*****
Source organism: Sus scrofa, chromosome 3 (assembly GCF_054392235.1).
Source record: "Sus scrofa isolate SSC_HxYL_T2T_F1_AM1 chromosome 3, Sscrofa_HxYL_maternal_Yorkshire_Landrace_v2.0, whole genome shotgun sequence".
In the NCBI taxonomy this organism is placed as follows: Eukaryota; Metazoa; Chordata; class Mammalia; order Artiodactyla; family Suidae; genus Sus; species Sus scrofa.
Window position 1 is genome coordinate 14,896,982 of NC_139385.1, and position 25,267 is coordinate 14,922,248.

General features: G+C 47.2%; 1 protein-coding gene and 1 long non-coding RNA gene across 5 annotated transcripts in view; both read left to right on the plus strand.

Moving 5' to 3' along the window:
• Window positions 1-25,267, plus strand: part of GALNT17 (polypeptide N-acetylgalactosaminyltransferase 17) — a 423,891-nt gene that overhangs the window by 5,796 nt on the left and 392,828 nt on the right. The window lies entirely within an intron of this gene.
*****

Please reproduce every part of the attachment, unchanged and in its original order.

Source organism: Sus scrofa, chromosome 3 (assembly GCF_054392235.1).
Source record: "Sus scrofa isolate SSC_HxYL_T2T_F1_AM1 chromosome 3, Sscrofa_HxYL_maternal_Yorkshire_Landrace_v2.0, whole genome shotgun sequence".
In the NCBI taxonomy this organism is placed as follows: Eukaryota; Metazoa; Chordata; class Mammalia; order Artiodactyla; family Suidae; genus Sus; species Sus scrofa.
Window position 1 is genome coordinate 14,896,982 of NC_139385.1, and position 25,267 is coordinate 14,922,248.

General features: G+C 47.2%; 1 protein-coding gene and 1 long non-coding RNA gene across 5 annotated transcripts in view; both read left to right on the plus strand.

Moving 5' to 3' along the window:
• Window positions 1-25,267, plus strand: part of GALNT17 (polypeptide N-acetylgalactosaminyltransferase 17) — a 423,891-nt gene that overhangs the window by 5,796 nt on the left and 392,828 nt on the right. The window lies entirely within an intron of this gene.